Bratislava Castle, situated on a plateau 82 m above the Danube, is one of the most conspicuous
buildings of the town. The castle exists since time immemorial, has been the acropolis of a Celtic town, a part of the Roman
Limes Romanus, a huge Slav fortified settlement and a political, military and religious center of Great Moravia. A castle of
stone was built only in the 10th century (part of Hungary), it was turned to a Gothic anti-Hussite fortress in 1430, in 1562
to a Renaissance castle, and in 1649 a Baroque reconstruction took
place. Under Maria Theresa of Austria, Queen of Hungary, the castle was turned into a prestige seat of the royal governor
Albert von Sachsen-Teschen, the son-in-law of Maria Theresa, who founded the Albertina picture
gallery in the castle, which was later moved to Vienna. In 1784, when Pest again became the
capital of Hungary, the castle was turned to a school for Catholic clergy, and later in 1802 to barracks. In 1811, the castle
was inadvertently destroyed by fire by the soldiers of the barracks and was in ruins till the 1950s, when it was reconstructed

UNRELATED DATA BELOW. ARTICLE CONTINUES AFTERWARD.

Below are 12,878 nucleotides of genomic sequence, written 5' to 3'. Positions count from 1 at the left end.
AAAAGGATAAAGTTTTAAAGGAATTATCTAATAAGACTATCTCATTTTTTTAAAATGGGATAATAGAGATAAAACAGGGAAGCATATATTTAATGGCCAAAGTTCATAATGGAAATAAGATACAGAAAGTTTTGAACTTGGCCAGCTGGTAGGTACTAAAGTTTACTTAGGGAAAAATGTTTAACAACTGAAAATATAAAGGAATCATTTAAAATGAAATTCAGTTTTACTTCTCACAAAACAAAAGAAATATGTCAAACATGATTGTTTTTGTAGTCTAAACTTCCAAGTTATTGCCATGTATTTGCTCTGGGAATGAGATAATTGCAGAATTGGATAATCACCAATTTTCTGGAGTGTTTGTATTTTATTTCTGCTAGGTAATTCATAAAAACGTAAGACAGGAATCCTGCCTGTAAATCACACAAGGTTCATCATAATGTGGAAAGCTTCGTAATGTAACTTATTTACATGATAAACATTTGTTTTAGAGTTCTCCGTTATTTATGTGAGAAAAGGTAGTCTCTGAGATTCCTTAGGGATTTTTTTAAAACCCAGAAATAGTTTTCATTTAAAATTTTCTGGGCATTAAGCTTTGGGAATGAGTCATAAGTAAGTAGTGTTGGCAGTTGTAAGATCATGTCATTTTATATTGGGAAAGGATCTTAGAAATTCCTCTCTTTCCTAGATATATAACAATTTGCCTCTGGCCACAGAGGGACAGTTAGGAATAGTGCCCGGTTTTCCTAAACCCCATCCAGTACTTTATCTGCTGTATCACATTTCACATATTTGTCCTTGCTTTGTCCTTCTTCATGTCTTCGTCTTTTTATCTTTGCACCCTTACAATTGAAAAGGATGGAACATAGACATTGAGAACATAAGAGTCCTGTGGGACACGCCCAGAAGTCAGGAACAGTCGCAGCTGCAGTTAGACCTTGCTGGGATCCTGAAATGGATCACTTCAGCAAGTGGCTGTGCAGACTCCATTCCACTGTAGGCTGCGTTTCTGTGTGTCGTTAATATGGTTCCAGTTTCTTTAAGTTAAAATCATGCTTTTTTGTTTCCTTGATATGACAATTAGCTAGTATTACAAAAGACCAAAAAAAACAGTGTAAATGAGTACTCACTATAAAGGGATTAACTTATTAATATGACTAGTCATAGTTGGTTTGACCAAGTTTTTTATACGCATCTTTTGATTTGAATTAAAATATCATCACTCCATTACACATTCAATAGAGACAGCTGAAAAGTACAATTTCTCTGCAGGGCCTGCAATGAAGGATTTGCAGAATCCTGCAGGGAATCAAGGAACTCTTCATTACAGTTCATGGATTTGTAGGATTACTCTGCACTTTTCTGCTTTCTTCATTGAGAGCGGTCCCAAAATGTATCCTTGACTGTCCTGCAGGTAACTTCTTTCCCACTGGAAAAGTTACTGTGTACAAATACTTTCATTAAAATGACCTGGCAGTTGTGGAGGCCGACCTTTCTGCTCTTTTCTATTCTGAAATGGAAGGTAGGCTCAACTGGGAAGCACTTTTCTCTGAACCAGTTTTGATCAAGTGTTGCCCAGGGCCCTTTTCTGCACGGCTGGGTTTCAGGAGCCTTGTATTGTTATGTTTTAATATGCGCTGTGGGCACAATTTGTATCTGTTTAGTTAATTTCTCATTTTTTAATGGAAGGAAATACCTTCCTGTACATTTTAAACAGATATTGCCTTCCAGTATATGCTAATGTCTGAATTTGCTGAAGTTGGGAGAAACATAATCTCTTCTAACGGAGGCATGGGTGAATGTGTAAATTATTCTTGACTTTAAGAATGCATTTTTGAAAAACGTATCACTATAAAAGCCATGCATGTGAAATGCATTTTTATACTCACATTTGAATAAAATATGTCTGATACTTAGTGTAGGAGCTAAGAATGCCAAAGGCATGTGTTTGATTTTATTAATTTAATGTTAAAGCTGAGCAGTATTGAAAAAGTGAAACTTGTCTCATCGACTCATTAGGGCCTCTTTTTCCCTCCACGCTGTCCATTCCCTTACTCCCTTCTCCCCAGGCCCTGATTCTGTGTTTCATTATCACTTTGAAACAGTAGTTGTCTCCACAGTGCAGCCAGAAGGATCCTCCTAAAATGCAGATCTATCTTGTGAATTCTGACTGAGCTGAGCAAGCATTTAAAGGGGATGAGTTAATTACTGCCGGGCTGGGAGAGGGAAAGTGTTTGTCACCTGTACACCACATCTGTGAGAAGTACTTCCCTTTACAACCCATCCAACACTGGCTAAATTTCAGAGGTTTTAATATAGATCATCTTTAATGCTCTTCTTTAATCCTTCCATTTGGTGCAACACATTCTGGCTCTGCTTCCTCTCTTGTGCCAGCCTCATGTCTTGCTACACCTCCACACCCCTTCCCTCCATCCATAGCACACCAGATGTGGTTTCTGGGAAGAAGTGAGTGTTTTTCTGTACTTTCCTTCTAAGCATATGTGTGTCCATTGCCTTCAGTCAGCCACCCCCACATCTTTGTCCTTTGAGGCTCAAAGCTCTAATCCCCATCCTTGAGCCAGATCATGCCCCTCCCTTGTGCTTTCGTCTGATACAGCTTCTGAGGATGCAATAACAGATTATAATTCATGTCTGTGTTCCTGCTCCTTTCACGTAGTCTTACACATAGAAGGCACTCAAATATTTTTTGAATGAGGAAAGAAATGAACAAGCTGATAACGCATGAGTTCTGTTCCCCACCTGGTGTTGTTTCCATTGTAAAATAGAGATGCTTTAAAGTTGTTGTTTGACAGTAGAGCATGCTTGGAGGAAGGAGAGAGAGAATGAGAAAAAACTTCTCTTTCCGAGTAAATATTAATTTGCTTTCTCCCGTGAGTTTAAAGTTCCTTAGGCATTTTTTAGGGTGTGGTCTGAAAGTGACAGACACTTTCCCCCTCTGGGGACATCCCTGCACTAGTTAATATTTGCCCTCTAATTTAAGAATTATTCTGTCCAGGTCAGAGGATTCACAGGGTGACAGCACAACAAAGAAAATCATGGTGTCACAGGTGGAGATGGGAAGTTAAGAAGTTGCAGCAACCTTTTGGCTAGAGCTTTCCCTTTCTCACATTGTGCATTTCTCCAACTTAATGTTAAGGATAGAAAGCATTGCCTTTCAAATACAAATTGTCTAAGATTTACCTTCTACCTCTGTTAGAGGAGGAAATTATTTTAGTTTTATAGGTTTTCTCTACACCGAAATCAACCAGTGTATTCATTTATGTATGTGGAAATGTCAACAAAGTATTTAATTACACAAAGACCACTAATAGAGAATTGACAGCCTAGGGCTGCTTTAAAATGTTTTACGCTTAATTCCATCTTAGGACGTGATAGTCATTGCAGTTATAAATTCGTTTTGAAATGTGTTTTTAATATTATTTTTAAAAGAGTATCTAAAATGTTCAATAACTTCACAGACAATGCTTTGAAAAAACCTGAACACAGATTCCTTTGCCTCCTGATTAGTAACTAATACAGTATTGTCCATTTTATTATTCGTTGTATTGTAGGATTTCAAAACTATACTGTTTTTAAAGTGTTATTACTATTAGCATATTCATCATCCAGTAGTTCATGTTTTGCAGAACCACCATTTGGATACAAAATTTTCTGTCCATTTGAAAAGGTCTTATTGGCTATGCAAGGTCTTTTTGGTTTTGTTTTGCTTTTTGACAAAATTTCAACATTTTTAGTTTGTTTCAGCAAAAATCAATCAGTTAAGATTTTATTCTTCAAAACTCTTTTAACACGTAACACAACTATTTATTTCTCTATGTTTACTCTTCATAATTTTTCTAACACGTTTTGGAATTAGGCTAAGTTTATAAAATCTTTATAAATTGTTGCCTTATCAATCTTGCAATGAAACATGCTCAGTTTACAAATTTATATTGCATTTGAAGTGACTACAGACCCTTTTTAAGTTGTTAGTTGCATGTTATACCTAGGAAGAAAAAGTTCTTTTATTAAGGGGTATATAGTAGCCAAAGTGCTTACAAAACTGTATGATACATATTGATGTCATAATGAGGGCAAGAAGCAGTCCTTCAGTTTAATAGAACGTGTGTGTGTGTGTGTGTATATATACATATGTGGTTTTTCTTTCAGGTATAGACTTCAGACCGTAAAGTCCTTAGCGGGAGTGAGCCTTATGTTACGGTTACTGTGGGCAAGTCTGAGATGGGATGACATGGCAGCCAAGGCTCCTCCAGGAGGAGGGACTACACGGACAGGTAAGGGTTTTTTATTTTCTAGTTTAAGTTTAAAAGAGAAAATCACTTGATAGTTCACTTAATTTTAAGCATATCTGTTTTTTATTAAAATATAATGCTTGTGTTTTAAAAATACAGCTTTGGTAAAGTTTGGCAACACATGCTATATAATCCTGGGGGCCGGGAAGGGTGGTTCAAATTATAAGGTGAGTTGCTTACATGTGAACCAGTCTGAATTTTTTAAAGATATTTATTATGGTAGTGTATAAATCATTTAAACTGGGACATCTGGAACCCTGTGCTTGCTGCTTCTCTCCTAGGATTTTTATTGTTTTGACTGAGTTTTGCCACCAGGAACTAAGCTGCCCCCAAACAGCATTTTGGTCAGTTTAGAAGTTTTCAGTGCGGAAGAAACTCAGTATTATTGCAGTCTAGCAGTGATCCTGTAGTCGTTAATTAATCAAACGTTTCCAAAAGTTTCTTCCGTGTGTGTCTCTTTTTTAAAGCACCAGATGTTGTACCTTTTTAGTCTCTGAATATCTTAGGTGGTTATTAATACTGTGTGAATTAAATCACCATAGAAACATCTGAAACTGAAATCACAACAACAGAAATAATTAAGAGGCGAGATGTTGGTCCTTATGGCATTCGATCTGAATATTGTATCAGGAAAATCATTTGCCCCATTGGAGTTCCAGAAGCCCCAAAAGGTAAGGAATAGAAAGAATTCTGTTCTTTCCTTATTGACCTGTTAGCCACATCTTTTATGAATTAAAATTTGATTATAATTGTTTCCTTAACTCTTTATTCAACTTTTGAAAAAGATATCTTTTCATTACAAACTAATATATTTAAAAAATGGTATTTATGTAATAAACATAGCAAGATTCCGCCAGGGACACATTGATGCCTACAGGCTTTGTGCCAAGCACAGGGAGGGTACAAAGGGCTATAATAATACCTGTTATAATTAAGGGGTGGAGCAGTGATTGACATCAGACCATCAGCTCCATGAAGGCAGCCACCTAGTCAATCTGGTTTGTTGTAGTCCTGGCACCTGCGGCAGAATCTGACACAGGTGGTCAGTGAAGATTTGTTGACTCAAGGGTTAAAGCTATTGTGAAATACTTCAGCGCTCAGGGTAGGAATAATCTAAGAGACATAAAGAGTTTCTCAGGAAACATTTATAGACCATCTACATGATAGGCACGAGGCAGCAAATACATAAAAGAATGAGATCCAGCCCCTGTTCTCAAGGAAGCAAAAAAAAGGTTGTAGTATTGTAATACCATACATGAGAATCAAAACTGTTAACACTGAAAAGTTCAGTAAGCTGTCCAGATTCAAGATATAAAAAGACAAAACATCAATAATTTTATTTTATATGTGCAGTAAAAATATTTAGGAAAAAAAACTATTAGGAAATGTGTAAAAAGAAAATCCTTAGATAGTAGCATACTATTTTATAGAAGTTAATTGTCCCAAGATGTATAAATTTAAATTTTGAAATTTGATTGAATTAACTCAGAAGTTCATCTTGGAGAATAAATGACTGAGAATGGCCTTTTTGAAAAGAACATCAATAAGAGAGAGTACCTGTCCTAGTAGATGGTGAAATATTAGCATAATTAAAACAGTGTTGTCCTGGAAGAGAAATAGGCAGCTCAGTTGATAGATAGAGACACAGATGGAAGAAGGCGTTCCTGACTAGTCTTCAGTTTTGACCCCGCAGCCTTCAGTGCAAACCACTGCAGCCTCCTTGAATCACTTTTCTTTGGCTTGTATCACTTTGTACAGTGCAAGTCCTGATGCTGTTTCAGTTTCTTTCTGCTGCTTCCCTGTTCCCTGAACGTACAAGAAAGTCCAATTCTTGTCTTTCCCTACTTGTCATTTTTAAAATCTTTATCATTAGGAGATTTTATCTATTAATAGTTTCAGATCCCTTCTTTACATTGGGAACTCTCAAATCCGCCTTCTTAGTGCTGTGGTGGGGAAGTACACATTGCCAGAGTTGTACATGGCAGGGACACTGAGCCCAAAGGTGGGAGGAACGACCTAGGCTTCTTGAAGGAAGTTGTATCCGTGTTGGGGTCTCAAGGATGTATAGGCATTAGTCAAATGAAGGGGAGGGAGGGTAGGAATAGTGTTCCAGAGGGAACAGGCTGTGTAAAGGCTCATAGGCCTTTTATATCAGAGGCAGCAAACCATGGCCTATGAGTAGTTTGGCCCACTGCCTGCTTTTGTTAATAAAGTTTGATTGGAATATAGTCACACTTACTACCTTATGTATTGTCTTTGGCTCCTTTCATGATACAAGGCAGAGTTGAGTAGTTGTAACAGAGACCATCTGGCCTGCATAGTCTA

mostly in its former Maria Theresa style.
[Paragraph taken from http://en.wikipedia.org/wiki/Bratislava]
The Cathedral of St. Martin [background right] is the largest church of Bratislava.
Its construction started at the end of the 13th century on the site of an older, Romanesque, church.
The church was consecrated in 1452. A new long presbytery was built in 1461-1497, the Gothic Czech Queen Chapel and the
St. Anna Chapel were added in the 15th century, and the Baroque chapel of St. John the Merciful was finished in the
first half of 18th century. The important Baroque lead sculpture of St. Martin was created by Georg Rafael Donner in 1734.
In 1760, the top of the Gothic tower was struck by lightning, it was replaced by a Baroque one, which however was destroyed
by fire in 1835 and reconstructed in a different shape in 1847. Also in 1847, a copy of the crown of Hungary weighing
300 kg was placed in the top of tower on a golden pillow as a symbol of importance of the church for coronations
in the years 1563–1830 when Hungarian kings were crowned in this cathedral. The tower has a height of 85 m.